debra_sweeting_inclusionI personally feel that having an inclusive educational environment has positive benefits for students with and without disabilities. My daughter, Alana (pictured in the above Inclusion cover), just started kindergarten at Eagle Ridge Elementary. Alana attends the school that she is zoned to attend and is in the least restrictive environment, where she can interact, communicate and develop natural friendships with children from her own community. This environment allows her to receive an education that meets her personal needs. Alana’s teacher, Mrs. Richards, and other staff have the training to integrate teaching practices, such as communication strategies and hands-on learning experiences, that have been shown to improve academic achievements for students again and again.

After Alana’s primary school day has ended, she attends the Kiddie Academy for after-school care, where Alana is in a classroom with typical children. This is where real magic happens! Children at this age don’t care about their differences, they just want to play with one another. Alana’s teacher, Ms. Jo, has first-hand experience teaching in an inclusive environment because she is both an educator and a mother of a child with autism. More importantly, she has the love, patience, and understanding to guide Alana. That is what all children need.

The importance of putting Alana in an inclusive environment is that she can see, hear, imitate and interact with typical children in her class. She knows that she is expected to do everything that they are expected to do. These natural environments allow all children to develop an understanding that everyone is different in some way. Children can gain social and emotional benefits, communication skills, and the opportunity to develop organic friendships. I feel strongly that if there were a greater acceptance of the differences of others, we would not have so many issues regarding bullying in the school system that we see in the news today.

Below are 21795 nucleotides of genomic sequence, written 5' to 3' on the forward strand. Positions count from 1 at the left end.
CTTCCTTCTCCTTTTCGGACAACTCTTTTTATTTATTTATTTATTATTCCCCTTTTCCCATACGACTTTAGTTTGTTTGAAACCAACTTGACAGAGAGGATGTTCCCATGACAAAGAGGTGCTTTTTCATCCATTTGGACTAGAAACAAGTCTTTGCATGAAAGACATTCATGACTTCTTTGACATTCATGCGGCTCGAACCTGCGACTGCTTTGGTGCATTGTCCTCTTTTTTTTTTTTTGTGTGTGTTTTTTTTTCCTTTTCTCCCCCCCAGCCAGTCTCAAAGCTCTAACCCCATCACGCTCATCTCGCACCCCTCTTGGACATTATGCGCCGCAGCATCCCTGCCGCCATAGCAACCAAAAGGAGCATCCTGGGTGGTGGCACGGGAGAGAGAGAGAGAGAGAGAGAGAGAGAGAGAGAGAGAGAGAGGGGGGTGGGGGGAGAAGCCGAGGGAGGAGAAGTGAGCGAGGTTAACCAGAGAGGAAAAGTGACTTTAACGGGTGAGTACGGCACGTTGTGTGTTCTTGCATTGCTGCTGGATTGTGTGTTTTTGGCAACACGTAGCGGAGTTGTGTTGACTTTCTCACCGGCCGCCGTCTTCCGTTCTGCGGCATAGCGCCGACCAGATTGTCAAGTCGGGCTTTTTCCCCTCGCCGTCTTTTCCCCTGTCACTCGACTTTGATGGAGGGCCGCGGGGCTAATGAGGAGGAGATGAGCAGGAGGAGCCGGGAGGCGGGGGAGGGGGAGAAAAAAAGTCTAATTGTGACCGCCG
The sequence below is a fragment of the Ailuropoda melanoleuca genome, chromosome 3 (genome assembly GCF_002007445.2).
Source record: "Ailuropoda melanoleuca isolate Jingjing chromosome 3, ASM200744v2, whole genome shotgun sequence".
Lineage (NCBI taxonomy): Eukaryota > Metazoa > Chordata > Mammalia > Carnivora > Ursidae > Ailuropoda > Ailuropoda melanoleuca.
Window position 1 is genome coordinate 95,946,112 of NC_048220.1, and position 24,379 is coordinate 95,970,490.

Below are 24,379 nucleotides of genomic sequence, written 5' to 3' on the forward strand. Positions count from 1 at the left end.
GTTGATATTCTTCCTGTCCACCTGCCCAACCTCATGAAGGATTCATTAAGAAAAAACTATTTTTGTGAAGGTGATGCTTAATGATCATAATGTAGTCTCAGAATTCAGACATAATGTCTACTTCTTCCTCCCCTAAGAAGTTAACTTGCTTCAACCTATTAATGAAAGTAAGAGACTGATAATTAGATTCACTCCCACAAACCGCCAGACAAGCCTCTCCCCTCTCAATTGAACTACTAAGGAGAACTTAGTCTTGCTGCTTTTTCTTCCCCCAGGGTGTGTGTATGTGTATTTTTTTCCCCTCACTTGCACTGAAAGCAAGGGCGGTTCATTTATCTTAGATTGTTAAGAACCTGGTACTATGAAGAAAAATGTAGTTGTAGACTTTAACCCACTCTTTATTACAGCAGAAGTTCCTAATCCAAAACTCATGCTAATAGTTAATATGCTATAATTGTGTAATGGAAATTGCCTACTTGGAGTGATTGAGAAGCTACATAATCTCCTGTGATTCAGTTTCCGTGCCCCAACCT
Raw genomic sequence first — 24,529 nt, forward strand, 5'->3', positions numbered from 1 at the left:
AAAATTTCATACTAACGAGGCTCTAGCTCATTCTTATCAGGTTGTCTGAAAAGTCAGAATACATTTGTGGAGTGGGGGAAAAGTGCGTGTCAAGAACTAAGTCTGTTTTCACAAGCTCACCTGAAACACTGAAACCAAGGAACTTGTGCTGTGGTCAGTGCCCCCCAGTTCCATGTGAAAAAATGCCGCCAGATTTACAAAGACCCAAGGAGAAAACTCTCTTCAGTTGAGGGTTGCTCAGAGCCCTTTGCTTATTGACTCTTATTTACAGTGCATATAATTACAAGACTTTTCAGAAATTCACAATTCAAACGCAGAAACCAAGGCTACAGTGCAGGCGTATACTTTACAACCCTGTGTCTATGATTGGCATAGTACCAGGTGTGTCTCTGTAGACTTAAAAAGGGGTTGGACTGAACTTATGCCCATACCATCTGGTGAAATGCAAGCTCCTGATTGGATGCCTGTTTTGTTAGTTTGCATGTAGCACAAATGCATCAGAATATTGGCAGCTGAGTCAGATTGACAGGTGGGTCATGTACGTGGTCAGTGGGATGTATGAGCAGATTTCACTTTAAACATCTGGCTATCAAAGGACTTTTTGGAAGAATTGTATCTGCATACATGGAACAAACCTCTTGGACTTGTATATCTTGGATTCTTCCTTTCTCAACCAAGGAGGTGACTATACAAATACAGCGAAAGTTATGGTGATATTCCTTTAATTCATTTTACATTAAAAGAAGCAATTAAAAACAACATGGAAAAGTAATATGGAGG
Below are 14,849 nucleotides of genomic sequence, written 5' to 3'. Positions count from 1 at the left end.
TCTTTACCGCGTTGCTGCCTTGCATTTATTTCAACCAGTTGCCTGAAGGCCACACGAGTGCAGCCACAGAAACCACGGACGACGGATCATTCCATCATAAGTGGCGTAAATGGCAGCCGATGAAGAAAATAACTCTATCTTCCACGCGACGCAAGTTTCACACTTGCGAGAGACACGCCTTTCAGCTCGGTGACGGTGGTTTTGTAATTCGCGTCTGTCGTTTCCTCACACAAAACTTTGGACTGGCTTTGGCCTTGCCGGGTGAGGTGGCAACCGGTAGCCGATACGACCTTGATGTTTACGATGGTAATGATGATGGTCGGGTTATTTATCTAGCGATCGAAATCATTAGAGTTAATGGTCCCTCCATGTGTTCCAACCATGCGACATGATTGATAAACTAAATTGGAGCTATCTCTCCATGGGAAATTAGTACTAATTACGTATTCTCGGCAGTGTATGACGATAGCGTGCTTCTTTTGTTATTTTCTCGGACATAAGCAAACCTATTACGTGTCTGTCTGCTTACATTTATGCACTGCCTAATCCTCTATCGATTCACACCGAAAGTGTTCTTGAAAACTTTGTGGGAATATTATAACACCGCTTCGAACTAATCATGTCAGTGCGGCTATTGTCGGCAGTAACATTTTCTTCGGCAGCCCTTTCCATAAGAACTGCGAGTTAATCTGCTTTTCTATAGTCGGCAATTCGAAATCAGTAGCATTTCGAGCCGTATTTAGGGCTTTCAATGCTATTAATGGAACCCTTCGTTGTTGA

A mother's dreamThe ultimate dream for a parent of a child with special needs is to mainstream them. The reality is that children with disabilities grow up and want to have careers, live and function independently, and have full, rich, high-quality lifestyles, just like everyone else. Without exposure to life outside of the disability community, the reality of life after high school might be very difficult. This is why I have embraced the use of “Person First” language. This language puts the person first before their disability. My daughter is a child with Down syndrome, but that is not who she is. She is a beautiful, smart, loving little girl who has hopes and dreams to do great things with her life, just like everyone else.

“No special needs. Needs are the same as everyone else, to thrive and belong.” George Estreich

-Written by Debra Sweeting, edited by KIT staff

Kids Included Together (KIT) is a non-profit located in San Diego, CA and Washington, DC. We help make the world a more inclusive place by providing live and online training to people who work with kids. We teach strategies, accommodations and best practices to include kids with and without disabilities in before & afterschool programs. Inclusive environments create stronger communities. Learn more about our work at www.KITonline.org.


July’s Advo-KIT of the Month, Erin Clapper!

Erin Clapper AdvoKITOur AdvoKIT of the Month Award goes to School Age Program Director at Joint Base Lewis-  McCord MWR Child, Youth & School Services, Erin Clapper! Our KIT Trainer, Janet George, nominated Erin for her hard work for the children of JBLM CYS. Her heart for inclusion is what earned her our Advo-KIT of the Month Award for July!

When were you first introduced to inclusion? Why did you choose to become a champion for inclusion? 

I’ve been an advocate for inclusion for many years, just through my experience in the childcare field, and the training and support I receive through our military based program. I think I began supporting inclusion because I seem to build connections with those children who are in need of support. Overall, I want all children in my program to be happy, successful, and productive, and inclusion has been the best avenue for me to achieve this.

What do you love about inclusion? 

For me, I love the noticible change in the children’s behaviors, their self esteem, and their peer relationships. This seems to create a domino effect that positively impacts the caregivers and families involved as well. Successful inclusion is meaningful because everyone benefits.